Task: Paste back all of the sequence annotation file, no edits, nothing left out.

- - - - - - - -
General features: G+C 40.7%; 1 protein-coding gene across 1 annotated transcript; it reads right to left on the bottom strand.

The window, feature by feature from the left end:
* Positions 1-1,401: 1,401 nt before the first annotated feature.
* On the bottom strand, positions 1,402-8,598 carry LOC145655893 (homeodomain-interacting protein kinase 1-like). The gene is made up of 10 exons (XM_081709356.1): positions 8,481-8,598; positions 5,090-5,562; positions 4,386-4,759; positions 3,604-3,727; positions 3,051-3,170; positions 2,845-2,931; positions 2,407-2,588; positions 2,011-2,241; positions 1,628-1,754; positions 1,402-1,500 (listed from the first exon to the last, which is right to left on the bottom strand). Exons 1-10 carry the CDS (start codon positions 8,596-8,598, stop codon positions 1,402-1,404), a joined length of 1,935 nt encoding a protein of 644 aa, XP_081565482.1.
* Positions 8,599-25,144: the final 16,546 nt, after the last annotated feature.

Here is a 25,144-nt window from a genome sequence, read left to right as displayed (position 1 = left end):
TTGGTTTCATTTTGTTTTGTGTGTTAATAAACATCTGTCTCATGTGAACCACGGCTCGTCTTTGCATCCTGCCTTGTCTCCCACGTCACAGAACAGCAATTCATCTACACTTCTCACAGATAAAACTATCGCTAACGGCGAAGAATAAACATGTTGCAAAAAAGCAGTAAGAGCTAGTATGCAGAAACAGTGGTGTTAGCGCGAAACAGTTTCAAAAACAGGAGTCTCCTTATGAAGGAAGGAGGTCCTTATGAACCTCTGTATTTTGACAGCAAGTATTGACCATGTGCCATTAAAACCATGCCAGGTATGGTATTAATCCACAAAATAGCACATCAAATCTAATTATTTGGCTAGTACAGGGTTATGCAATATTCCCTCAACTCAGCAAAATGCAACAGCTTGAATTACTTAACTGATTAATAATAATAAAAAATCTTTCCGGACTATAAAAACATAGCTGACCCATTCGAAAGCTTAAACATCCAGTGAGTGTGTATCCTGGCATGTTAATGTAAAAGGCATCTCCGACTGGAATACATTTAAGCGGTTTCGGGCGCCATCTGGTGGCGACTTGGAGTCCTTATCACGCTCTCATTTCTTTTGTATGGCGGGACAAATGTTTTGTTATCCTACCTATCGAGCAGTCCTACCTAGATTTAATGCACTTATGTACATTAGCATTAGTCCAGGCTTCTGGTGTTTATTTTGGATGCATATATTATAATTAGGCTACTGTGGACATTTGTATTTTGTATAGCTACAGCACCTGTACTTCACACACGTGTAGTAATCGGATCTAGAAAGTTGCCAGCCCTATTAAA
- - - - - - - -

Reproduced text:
General features: G+C 40.7%; 1 protein-coding gene across 1 annotated transcript; it reads right to left on the bottom strand.

The window, feature by feature from the left end:
* Positions 1-1,401: 1,401 nt before the first annotated feature.
* On the bottom strand, positions 1,402-8,598 carry LOC145655893 (homeodomain-interacting protein kinase 1-like). The gene is made up of 10 exons (XM_081709356.1): positions 8,481-8,598; positions 5,090-5,562; positions 4,386-4,759; positions 3,604-3,727; positions 3,051-3,170; positions 2,845-2,931; positions 2,407-2,588; positions 2,011-2,241; positions 1,628-1,754; positions 1,402-1,500 (listed from the first exon to the last, which is right to left on the bottom strand). Exons 1-10 carry the CDS (start codon positions 8,596-8,598, stop codon positions 1,402-1,404), a joined length of 1,935 nt encoding a protein of 644 aa, XP_081565482.1.
* Positions 8,599-25,144: the final 16,546 nt, after the last annotated feature.

Here is a 25,144-nt window from a genome sequence, read left to right as displayed (position 1 = left end):
TTGGTTTCATTTTGTTTTGTGTGTTAATAAACATCTGTCTCATGTGAACCACGGCTCGTCTTTGCATCCTGCCTTGTCTCCCACGTCACAGAACAGCAATTCATCTACACTTCTCACAGATAAAACTATCGCTAACGGCGAAGAATAAACATGTTGCAAAAAAGCAGTAAGAGCTAGTATGCAGAAACAGTGGTGTTAGCGCGAAACAGTTTCAAAAACAGGAGTCTCCTTATGAAGGAAGGAGGTCCTTATGAACCTCTGTATTTTGACAGCAAGTATTGACCATGTGCCATTAAAACCATGCCAGGTATGGTATTAATCCACAAAATAGCACATCAAATCTAATTATTTGGCTAGTACAGGGTTATGCAATATTCCCTCAACTCAGCAAAATGCAACAGCTTGAATTACTTAACTGATTAATAATAATAAAAAATCTTTCCGGACTATAAAAACATAGCTGACCCATTCGAAAGCTTAAACATCCAGTGAGTGTGTATCCTGGCATGTTAATGTAAAAGGCATCTCCGACTGGAATACATTTAAGCGGTTTCGGGCGCCATCTGGTGGCGACTTGGAGTCCTTATCACGCTCTCATTTCTTTTGTATGGCGGGACAAATGTTTTGTTATCCTACCTATCGAGCAGTCCTACCTAGATTTAATGCACTTATGTACATTAGCATTAGTCCAGGCTTCTGGTGTTTATTTTGGATGCATATATTATAATTAGGCTACTGTGGACATTTGTATTTTGTATAGCTACAGCACCTGTACTTCACACACGTGTAGTAATCGGATCTAGAAAGTTGCCAGCCCTATTAAA